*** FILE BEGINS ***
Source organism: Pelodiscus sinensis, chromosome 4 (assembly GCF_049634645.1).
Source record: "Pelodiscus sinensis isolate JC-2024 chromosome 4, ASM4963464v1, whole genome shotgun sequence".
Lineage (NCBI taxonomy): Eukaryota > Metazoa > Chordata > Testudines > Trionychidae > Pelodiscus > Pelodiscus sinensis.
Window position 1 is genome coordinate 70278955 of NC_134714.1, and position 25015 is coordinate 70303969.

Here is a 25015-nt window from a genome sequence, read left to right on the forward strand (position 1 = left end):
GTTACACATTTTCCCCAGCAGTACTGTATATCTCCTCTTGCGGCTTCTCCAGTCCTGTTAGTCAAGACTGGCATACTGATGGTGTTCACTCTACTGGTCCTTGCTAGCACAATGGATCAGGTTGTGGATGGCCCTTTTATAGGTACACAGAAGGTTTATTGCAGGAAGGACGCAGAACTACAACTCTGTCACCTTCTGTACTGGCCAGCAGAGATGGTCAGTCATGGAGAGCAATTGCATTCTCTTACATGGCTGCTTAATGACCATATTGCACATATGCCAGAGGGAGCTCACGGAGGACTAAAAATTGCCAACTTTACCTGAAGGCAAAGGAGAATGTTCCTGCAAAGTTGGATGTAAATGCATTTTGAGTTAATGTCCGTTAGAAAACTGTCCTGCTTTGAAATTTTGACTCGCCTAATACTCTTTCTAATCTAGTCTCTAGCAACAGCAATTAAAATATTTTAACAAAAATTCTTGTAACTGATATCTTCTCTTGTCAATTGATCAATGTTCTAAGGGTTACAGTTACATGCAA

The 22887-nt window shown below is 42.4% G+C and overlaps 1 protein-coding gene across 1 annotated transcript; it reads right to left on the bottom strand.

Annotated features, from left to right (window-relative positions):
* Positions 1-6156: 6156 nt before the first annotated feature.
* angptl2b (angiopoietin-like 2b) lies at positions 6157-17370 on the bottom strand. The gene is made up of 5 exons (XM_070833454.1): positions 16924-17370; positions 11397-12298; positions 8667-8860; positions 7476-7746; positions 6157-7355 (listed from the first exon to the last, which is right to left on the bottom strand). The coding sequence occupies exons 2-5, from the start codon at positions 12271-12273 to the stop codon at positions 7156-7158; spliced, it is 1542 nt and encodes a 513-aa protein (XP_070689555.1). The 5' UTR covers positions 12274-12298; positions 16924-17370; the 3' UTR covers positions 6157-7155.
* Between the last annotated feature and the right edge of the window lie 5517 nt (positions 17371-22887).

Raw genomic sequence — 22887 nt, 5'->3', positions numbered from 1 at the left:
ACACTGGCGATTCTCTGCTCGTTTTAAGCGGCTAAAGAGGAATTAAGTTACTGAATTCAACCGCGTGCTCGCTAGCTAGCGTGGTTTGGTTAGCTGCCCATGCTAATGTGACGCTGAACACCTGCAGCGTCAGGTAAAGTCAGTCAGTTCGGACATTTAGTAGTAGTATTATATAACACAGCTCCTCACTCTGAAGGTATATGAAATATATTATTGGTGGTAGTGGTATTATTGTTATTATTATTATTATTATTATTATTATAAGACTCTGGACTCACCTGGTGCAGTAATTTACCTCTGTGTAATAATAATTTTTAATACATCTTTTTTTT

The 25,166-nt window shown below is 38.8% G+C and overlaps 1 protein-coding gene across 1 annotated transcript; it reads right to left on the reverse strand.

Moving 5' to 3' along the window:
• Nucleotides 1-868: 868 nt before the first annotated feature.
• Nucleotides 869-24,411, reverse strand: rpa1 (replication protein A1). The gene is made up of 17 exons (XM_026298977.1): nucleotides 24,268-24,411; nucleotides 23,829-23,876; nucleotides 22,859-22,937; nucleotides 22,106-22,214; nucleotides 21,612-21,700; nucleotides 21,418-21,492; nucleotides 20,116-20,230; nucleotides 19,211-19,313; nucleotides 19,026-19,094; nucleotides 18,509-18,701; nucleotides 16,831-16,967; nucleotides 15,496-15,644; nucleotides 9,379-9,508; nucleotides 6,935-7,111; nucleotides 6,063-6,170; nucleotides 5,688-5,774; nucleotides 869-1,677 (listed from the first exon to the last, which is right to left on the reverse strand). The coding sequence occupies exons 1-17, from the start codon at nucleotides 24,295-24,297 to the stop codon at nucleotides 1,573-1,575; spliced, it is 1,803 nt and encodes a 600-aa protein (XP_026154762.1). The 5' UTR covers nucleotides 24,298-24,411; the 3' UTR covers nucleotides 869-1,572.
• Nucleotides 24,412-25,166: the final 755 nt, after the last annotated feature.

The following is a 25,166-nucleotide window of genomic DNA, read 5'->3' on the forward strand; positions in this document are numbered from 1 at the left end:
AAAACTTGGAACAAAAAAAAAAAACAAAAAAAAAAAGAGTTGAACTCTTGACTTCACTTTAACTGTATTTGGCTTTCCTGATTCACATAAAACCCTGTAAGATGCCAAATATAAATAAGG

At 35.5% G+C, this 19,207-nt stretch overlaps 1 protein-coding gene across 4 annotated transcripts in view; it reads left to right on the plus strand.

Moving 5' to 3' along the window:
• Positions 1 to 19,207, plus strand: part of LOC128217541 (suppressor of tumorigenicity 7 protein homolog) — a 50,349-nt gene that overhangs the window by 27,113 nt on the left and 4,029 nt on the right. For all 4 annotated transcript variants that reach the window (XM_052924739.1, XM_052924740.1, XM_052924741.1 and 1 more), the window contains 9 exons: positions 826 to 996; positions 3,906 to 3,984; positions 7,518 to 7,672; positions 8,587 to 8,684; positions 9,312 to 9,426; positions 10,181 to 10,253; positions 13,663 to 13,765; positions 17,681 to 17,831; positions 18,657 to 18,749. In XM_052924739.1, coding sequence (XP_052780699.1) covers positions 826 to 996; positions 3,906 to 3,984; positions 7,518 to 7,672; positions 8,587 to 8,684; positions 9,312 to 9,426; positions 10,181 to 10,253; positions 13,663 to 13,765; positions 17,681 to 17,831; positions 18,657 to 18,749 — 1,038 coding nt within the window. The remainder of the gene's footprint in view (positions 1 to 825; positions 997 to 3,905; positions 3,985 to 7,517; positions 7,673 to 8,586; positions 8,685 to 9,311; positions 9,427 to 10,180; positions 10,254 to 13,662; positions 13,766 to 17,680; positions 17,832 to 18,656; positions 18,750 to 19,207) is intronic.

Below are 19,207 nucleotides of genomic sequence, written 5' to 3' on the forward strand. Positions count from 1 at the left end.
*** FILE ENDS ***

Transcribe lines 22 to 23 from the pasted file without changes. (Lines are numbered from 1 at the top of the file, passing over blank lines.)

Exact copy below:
Moving 5' to 3' along the window:
• Positions 1 to 19,207, plus strand: part of LOC128217541 (suppressor of tumorigenicity 7 protein homolog) — a 50,349-nt gene that overhangs the window by 27,113 nt on the left and 4,029 nt on the right. For all 4 annotated transcript variants that reach the window (XM_052924739.1, XM_052924740.1, XM_052924741.1 and 1 more), the window contains 9 exons: positions 826 to 996; positions 3,906 to 3,984; positions 7,518 to 7,672; positions 8,587 to 8,684; positions 9,312 to 9,426; positions 10,181 to 10,253; positions 13,663 to 13,765; positions 17,681 to 17,831; positions 18,657 to 18,749. In XM_052924739.1, coding sequence (XP_052780699.1) covers positions 826 to 996; positions 3,906 to 3,984; positions 7,518 to 7,672; positions 8,587 to 8,684; positions 9,312 to 9,426; positions 10,181 to 10,253; positions 13,663 to 13,765; positions 17,681 to 17,831; positions 18,657 to 18,749 — 1,038 coding nt within the window. The remainder of the gene's footprint in view (positions 1 to 825; positions 997 to 3,905; positions 3,985 to 7,517; positions 7,673 to 8,586; positions 8,685 to 9,311; positions 9,427 to 10,180; positions 10,254 to 13,662; positions 13,766 to 17,680; positions 17,832 to 18,656; positions 18,750 to 19,207) is intronic.